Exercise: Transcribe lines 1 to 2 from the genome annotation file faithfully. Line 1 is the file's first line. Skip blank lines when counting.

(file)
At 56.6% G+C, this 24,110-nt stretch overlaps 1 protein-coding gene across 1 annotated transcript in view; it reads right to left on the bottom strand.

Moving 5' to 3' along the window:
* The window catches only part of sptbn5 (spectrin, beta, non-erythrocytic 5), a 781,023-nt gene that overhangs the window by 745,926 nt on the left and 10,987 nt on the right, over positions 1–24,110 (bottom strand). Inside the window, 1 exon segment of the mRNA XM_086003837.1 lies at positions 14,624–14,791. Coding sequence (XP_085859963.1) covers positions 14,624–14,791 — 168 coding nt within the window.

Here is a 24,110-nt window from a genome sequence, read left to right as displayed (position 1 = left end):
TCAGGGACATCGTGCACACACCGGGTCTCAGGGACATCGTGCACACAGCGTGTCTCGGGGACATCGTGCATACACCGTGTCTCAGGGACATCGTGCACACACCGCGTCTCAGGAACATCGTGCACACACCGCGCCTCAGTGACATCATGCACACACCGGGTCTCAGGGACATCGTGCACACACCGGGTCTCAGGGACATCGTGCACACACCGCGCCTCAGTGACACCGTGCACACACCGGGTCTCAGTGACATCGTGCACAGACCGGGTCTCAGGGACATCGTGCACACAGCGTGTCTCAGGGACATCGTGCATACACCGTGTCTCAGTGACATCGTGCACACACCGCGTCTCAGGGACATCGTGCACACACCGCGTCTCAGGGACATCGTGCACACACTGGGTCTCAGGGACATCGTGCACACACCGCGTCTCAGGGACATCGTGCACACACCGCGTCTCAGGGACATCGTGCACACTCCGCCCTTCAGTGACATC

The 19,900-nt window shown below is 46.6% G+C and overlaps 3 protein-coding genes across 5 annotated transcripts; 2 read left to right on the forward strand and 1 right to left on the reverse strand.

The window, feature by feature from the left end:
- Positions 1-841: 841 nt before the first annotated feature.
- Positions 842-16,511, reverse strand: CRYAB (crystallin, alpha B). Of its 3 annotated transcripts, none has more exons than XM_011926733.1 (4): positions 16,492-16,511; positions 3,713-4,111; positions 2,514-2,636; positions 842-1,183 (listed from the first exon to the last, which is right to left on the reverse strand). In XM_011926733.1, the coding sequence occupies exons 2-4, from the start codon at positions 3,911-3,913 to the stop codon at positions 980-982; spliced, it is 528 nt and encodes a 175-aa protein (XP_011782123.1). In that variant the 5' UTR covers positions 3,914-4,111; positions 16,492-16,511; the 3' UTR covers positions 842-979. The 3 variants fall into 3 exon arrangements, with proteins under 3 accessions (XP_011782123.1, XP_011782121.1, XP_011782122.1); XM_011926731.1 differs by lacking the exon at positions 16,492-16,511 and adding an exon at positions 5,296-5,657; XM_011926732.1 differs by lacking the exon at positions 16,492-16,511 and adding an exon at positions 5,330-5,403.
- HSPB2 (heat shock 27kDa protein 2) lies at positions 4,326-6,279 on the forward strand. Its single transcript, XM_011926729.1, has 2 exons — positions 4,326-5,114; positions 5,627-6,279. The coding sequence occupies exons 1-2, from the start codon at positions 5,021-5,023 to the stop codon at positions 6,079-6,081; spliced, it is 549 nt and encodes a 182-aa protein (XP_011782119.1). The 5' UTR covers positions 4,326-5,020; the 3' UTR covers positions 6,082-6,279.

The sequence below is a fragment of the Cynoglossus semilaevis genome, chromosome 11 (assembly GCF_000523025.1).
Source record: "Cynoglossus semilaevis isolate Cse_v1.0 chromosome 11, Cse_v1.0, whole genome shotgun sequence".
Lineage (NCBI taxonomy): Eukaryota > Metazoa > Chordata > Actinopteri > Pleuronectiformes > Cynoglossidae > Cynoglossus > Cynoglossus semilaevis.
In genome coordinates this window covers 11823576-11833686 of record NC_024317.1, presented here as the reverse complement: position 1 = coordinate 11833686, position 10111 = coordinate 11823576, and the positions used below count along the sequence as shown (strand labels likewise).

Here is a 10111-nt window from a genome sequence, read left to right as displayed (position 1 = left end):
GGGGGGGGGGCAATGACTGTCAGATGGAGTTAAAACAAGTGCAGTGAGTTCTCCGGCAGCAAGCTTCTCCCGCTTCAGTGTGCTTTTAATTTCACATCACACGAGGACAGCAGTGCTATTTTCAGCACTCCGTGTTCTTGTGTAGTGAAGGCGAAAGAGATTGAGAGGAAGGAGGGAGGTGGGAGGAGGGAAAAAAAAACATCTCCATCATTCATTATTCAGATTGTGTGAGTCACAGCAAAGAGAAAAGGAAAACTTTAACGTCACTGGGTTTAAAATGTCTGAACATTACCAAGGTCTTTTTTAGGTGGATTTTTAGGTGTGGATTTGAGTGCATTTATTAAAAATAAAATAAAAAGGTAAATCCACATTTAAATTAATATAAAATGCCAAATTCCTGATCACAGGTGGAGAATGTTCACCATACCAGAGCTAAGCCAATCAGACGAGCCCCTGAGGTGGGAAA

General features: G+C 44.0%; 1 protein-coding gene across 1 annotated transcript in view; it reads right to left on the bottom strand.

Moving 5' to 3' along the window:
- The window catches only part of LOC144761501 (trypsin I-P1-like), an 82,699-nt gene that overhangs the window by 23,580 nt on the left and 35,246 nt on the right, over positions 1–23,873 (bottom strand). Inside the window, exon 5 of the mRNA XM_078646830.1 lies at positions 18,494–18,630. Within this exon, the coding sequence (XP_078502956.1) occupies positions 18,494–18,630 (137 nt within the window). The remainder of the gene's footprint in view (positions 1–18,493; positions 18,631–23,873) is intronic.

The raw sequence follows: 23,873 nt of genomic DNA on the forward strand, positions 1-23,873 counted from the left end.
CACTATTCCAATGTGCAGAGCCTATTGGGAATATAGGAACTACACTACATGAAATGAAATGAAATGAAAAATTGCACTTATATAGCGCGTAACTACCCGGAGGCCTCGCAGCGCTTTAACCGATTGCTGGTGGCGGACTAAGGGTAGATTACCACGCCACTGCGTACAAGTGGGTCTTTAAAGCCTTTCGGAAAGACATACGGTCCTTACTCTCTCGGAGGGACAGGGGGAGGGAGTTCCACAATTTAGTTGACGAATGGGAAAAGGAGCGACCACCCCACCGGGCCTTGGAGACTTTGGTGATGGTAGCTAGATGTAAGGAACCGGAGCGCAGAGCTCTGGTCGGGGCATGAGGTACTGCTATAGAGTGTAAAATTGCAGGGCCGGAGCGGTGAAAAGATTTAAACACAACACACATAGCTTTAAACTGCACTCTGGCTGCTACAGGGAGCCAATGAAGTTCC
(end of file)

At 56.6% G+C, this 24,110-nt stretch overlaps 1 protein-coding gene across 1 annotated transcript in view; it reads right to left on the bottom strand.

Moving 5' to 3' along the window: